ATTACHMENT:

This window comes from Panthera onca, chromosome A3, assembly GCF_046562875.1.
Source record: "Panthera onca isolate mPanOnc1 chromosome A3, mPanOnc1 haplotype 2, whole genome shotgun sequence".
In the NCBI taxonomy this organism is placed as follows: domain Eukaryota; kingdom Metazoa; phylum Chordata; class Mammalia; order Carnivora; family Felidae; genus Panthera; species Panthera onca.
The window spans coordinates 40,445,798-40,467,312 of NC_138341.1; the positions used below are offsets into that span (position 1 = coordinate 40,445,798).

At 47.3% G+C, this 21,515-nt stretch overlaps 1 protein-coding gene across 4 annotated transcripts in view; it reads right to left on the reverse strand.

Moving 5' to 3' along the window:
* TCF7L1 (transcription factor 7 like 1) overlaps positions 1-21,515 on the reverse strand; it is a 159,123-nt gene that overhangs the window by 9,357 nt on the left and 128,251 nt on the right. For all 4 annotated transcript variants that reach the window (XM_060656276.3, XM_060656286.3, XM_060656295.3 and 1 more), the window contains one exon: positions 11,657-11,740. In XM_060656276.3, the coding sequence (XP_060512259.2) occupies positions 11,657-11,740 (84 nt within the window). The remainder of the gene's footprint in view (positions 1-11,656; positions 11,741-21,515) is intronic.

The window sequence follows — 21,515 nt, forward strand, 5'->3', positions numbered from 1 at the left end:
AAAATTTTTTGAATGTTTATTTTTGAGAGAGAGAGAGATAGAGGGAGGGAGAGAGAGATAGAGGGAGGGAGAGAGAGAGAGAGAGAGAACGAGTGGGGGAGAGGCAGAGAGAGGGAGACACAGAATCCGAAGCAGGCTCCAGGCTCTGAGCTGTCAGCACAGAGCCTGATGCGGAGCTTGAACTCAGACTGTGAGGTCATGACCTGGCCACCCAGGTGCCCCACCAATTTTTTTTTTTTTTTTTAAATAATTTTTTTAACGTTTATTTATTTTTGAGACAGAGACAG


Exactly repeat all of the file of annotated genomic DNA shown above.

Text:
This window comes from Panthera onca, chromosome A3, assembly GCF_046562875.1.
Source record: "Panthera onca isolate mPanOnc1 chromosome A3, mPanOnc1 haplotype 2, whole genome shotgun sequence".
In the NCBI taxonomy this organism is placed as follows: domain Eukaryota; kingdom Metazoa; phylum Chordata; class Mammalia; order Carnivora; family Felidae; genus Panthera; species Panthera onca.
The window spans coordinates 40,445,798-40,467,312 of NC_138341.1; the positions used below are offsets into that span (position 1 = coordinate 40,445,798).

At 47.3% G+C, this 21,515-nt stretch overlaps 1 protein-coding gene across 4 annotated transcripts in view; it reads right to left on the reverse strand.

Moving 5' to 3' along the window:
* TCF7L1 (transcription factor 7 like 1) overlaps positions 1-21,515 on the reverse strand; it is a 159,123-nt gene that overhangs the window by 9,357 nt on the left and 128,251 nt on the right. For all 4 annotated transcript variants that reach the window (XM_060656276.3, XM_060656286.3, XM_060656295.3 and 1 more), the window contains one exon: positions 11,657-11,740. In XM_060656276.3, the coding sequence (XP_060512259.2) occupies positions 11,657-11,740 (84 nt within the window). The remainder of the gene's footprint in view (positions 1-11,656; positions 11,741-21,515) is intronic.

The window sequence follows — 21,515 nt, forward strand, 5'->3', positions numbered from 1 at the left end:
AAAATTTTTTGAATGTTTATTTTTGAGAGAGAGAGAGATAGAGGGAGGGAGAGAGAGATAGAGGGAGGGAGAGAGAGAGAGAGAGAGAACGAGTGGGGGAGAGGCAGAGAGAGGGAGACACAGAATCCGAAGCAGGCTCCAGGCTCTGAGCTGTCAGCACAGAGCCTGATGCGGAGCTTGAACTCAGACTGTGAGGTCATGACCTGGCCACCCAGGTGCCCCACCAATTTTTTTTTTTTTTTTTAAATAATTTTTTTAACGTTTATTTATTTTTGAGACAGAGACAG